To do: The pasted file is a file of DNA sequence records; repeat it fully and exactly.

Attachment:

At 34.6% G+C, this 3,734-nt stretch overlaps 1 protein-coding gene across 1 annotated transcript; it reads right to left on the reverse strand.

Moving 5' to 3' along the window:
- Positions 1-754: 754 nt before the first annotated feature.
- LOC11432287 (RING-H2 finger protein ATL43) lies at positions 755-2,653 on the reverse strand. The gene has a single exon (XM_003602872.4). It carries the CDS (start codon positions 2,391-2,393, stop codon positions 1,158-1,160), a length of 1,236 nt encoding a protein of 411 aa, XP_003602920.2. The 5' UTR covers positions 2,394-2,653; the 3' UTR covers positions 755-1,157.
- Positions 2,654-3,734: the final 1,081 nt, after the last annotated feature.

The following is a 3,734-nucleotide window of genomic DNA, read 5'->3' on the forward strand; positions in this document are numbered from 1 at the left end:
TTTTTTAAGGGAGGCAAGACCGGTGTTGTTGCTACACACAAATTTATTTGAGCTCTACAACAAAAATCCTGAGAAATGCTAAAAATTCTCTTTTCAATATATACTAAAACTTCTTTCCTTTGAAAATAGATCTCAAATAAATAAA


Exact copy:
At 34.6% G+C, this 3,734-nt stretch overlaps 1 protein-coding gene across 1 annotated transcript; it reads right to left on the reverse strand.

Moving 5' to 3' along the window:
- Positions 1-754: 754 nt before the first annotated feature.
- LOC11432287 (RING-H2 finger protein ATL43) lies at positions 755-2,653 on the reverse strand. The gene has a single exon (XM_003602872.4). It carries the CDS (start codon positions 2,391-2,393, stop codon positions 1,158-1,160), a length of 1,236 nt encoding a protein of 411 aa, XP_003602920.2. The 5' UTR covers positions 2,394-2,653; the 3' UTR covers positions 755-1,157.
- Positions 2,654-3,734: the final 1,081 nt, after the last annotated feature.

The following is a 3,734-nucleotide window of genomic DNA, read 5'->3' on the forward strand; positions in this document are numbered from 1 at the left end:
TTTTTTAAGGGAGGCAAGACCGGTGTTGTTGCTACACACAAATTTATTTGAGCTCTACAACAAAAATCCTGAGAAATGCTAAAAATTCTCTTTTCAATATATACTAAAACTTCTTTCCTTTGAAAATAGATCTCAAATAAATAAA